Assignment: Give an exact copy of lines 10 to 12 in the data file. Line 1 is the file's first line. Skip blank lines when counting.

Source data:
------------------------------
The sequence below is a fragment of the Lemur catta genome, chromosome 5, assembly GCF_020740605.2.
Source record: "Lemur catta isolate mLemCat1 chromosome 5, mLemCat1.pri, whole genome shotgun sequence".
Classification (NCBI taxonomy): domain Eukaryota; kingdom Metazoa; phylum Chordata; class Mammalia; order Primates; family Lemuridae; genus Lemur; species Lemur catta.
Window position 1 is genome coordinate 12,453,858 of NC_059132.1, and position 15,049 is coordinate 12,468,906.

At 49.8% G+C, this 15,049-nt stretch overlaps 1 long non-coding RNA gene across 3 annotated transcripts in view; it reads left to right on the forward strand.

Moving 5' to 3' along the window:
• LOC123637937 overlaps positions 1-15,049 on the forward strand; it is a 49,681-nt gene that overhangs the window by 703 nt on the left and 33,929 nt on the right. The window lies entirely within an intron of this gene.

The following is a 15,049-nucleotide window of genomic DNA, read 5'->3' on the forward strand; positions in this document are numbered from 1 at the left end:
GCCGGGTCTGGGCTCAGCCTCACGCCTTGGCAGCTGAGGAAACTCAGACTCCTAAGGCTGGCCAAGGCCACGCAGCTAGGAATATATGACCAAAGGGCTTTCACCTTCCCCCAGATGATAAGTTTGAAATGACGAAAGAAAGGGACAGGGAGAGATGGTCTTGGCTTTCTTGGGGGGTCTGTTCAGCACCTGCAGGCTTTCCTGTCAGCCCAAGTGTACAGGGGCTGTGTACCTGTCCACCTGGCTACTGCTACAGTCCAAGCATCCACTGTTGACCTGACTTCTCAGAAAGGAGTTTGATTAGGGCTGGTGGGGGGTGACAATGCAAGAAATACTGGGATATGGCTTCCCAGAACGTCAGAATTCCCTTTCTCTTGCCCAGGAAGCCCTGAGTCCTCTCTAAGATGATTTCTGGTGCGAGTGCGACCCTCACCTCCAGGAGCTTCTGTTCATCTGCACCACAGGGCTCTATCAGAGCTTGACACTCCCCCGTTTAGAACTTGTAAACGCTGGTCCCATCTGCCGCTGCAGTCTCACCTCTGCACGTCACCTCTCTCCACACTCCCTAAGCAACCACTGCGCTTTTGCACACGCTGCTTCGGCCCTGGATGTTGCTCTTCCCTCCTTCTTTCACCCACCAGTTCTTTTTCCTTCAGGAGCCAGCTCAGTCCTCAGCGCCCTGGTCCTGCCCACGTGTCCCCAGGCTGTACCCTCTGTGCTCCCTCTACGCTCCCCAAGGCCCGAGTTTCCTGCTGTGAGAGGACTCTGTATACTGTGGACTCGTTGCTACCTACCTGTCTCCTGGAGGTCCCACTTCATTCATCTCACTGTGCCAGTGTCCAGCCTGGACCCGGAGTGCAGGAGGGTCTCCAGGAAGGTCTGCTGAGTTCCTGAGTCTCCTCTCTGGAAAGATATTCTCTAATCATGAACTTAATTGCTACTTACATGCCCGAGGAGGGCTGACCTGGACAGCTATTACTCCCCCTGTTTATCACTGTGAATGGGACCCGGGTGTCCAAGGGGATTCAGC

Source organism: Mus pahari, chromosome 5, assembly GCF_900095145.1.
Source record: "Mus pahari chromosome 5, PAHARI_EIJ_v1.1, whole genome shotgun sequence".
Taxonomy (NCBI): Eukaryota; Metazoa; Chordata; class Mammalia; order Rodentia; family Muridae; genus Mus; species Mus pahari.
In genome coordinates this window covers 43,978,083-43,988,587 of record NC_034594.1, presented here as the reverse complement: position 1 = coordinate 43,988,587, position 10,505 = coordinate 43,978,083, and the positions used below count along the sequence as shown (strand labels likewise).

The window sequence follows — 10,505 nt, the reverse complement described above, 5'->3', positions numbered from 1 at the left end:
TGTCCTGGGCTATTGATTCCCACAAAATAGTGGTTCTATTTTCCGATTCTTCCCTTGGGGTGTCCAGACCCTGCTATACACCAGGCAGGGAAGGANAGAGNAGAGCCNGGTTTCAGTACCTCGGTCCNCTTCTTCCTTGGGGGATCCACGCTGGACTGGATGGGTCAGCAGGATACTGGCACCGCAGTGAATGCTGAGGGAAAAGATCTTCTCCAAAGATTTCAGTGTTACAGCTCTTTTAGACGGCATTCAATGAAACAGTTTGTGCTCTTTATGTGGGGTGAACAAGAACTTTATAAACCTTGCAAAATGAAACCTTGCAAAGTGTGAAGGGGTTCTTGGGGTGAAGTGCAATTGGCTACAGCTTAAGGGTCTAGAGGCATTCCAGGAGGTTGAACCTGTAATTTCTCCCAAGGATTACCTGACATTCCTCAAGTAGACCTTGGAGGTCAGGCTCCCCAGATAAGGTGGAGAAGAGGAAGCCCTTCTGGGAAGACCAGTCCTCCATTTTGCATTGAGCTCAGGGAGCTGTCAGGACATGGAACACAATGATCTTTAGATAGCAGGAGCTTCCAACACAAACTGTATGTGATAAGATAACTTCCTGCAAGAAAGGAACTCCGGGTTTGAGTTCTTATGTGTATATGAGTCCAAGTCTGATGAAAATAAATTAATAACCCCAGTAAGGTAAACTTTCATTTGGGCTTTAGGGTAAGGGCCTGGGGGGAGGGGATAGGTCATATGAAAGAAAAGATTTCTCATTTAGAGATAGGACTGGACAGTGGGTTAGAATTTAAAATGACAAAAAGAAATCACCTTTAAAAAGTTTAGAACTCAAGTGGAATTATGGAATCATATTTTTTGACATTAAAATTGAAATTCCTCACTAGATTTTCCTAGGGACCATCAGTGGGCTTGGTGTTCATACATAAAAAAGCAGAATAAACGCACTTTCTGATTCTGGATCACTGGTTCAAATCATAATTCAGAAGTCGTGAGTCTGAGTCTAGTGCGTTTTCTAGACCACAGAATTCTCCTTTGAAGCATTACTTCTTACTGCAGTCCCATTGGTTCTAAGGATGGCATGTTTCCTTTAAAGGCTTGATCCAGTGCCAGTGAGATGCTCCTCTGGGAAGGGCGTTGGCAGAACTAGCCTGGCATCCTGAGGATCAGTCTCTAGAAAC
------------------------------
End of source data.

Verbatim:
Source organism: Mus pahari, chromosome 5, assembly GCF_900095145.1.
Source record: "Mus pahari chromosome 5, PAHARI_EIJ_v1.1, whole genome shotgun sequence".
Taxonomy (NCBI): Eukaryota; Metazoa; Chordata; class Mammalia; order Rodentia; family Muridae; genus Mus; species Mus pahari.